Large areas of grouting are also particularly difficult to clean, says Bianco. “The baseboard can be considered a challenge as well and the material it is made of  - whether it is aluminium, wood, stone or steel - can alter the type of cleaning method that needs to be used,” she said.

She adds that heels, castors and trolley cases can all be a problem since the marks they leave can lend the floor a dirty appearance. “However rubber black scratches can either be removed by using manual tools such as scrub pads or a mechanical solution such as a single disk machine,” she said. “An effective result can be achieved on lighter scratches by using a scrubber dryer equipped with pads that will not only polish the floor but will also clean it of daily dirt.”

High traffic challenge

She says high traffic floors present a particular challenge. “In large public areas such as department stores, airports and schools there is a need for a solution that ensures effective cleaning and drying results,” she said. “A silent, ergonomic scrubber dryer with a small turning radius works well even in locations that are subject to high traffic. And an effective drying process is key in crowded locations in order to avoid the risk of slippery floors.”

Porous tile surfaces are among the most difficult to clean, maintain and polish according to Bianco. “This is because dirt penetrates into the pores of the stone,” she said. “Tests have shown scrubber dryers equipped with advanced cleaning programmes; special pads made from microfibre and appropriate chemicals will achieve the best results on this kind of floor.”

IPC offers a range of machines and manual tools for use on hard floors. Products include double-brush scrubber dryers such as the ECS and CT80 models.

According to 3M’s Western Europe market development manager Tim Copner, the chief hard floor challenge is to find a simple solution that will balance end-user expectations with cost.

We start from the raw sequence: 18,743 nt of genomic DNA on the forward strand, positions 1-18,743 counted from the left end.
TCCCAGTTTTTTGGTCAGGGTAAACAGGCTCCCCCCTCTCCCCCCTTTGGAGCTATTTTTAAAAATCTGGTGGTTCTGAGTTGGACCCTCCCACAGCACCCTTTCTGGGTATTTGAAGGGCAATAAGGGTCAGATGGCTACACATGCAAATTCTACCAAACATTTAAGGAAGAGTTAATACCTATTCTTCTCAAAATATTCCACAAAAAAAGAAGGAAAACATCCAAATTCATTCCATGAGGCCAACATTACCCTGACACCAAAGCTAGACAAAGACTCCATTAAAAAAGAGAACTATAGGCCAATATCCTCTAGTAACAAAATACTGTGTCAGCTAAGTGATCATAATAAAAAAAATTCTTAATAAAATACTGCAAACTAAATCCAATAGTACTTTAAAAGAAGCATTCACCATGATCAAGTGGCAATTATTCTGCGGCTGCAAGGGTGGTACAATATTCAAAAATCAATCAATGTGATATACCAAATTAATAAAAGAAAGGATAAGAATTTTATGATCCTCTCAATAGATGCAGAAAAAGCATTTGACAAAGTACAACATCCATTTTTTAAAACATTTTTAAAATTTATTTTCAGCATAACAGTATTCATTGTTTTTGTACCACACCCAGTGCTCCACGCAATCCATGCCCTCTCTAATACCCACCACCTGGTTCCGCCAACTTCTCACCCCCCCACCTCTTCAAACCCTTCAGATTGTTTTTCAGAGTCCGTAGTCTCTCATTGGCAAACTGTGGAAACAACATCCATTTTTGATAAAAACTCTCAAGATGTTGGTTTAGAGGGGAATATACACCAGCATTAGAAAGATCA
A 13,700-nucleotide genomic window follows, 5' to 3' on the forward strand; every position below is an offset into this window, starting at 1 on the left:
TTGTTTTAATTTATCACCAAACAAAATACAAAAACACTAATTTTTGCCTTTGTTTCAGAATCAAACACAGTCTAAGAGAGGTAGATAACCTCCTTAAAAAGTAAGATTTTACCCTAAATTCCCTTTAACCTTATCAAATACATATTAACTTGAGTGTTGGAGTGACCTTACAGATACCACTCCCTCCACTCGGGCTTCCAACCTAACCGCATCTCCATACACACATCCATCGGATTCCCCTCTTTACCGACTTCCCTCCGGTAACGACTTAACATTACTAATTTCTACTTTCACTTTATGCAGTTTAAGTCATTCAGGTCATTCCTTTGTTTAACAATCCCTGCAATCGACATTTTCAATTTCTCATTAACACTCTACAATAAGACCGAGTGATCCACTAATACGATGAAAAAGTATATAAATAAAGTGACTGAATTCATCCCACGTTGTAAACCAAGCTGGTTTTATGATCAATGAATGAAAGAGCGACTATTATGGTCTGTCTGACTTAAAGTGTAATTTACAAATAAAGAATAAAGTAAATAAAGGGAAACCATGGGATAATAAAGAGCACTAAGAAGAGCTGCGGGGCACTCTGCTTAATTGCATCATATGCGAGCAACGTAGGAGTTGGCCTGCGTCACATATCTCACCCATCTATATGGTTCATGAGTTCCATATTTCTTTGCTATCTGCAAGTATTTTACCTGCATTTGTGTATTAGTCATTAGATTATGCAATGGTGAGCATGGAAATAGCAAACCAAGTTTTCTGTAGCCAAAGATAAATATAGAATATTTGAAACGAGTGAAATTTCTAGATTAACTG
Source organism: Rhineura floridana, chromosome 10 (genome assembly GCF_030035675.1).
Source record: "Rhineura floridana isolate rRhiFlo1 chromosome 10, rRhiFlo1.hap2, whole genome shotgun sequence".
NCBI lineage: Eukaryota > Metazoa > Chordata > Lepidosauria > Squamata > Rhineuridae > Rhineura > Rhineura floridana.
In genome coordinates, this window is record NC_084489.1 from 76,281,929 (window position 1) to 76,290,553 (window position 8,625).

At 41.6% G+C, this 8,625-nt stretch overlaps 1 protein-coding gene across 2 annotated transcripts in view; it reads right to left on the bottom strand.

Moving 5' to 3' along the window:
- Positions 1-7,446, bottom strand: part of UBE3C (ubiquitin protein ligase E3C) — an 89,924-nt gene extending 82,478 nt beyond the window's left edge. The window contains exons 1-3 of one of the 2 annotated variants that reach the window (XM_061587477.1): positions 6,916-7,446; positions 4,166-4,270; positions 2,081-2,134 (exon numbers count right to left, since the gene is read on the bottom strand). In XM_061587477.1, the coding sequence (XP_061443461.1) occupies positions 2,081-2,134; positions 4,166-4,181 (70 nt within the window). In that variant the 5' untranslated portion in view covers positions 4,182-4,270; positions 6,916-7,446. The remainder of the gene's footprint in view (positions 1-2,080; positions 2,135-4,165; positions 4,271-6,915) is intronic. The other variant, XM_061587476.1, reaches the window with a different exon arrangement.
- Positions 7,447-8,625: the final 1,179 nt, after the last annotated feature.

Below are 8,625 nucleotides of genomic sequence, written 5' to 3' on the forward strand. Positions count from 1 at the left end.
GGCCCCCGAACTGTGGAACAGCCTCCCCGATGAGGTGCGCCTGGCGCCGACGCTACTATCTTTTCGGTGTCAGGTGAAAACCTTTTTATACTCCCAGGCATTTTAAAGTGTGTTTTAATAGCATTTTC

“This solution should also fit in around increasing 24-hour use,” he said. “High heels, wheelchairs and trolley cases will all scratch and scuff surfaces but in my opinion it is the level of traffic that causes the most issues.”

Copner adds there are some hard floors – such as granite - where creating a high shine can be a challenge. “Problems also occur in wet weather when moisture can become ingrained in the floor where it will cause damage,” he said. “Here a matting solution is important.”

3M offers Scotch Guard Floor Protector for use on high-traffic floors. “This increases the gloss level as well as providing a protective layer,” claims Copner. For damaged, heavily-worn floors the company offers Trizact diamond disks that can used on a standard machine.

Specific problems

He says there are some floors where specific problems can occur in isolated areas. “For example, in hand sanitiser stations there can be an issue if the sanitiser drips on to the floor below,” he said. “These products have a tendency to stain and to penetrate the floor surface. Similarly in retail areas where products such as fresh fruit and flowers are sold, there tends to be water in among the product and this can cause deep staining.”

3M offers an invisible film - Scotch Guard Surface Protection Film - that can be used beneath hand sanitiser stations and on other areas of flooring where localised damaging spills are likely to occur.

Application technology trainer and consultant for Hako Klaus Serfezi says the increasing range of different floor types presents a major challenge for manufacturers. “It can be difficult to figure out what type of flooring material you are dealing with,” he said.  “It would be perfect if clients were able to provide contract cleaners with maintenance instructions in each case - nice in theory but obviously not always possible.”

Minimal maintenance

He says any exposure to scratches and rubber abrasions can make a floor more difficult to clean. “It is advisable to take into consideration the kind of strain a floor will be exposed to before selecting the floor surfacing for a new building,” he said. “In fact practical considerations should always take priority over aesthetics.”

According to Serfezi, any floor that is in constant use should require minimal maintenance besides cleaning. “All good care products need time to dry which is often not feasible in highly frequented areas,” he said.

And he agrees with 3M’s Tim Copner that client expectations can be among the biggest floor care challenges. “Every type of floor can be properly cleaned and maintained if the contract cleaner is given sufficient time to do the job,” he said.

“Once the type of floor surfacing has been identified and it has become clear that a particular floor requires special maintenance, the most difficult part is to explain to the customer that cleaning will cost him or her money. But anyone who wants an exclusive floor has to live with the fact that it will require a higher than average effort to clean and maintain.”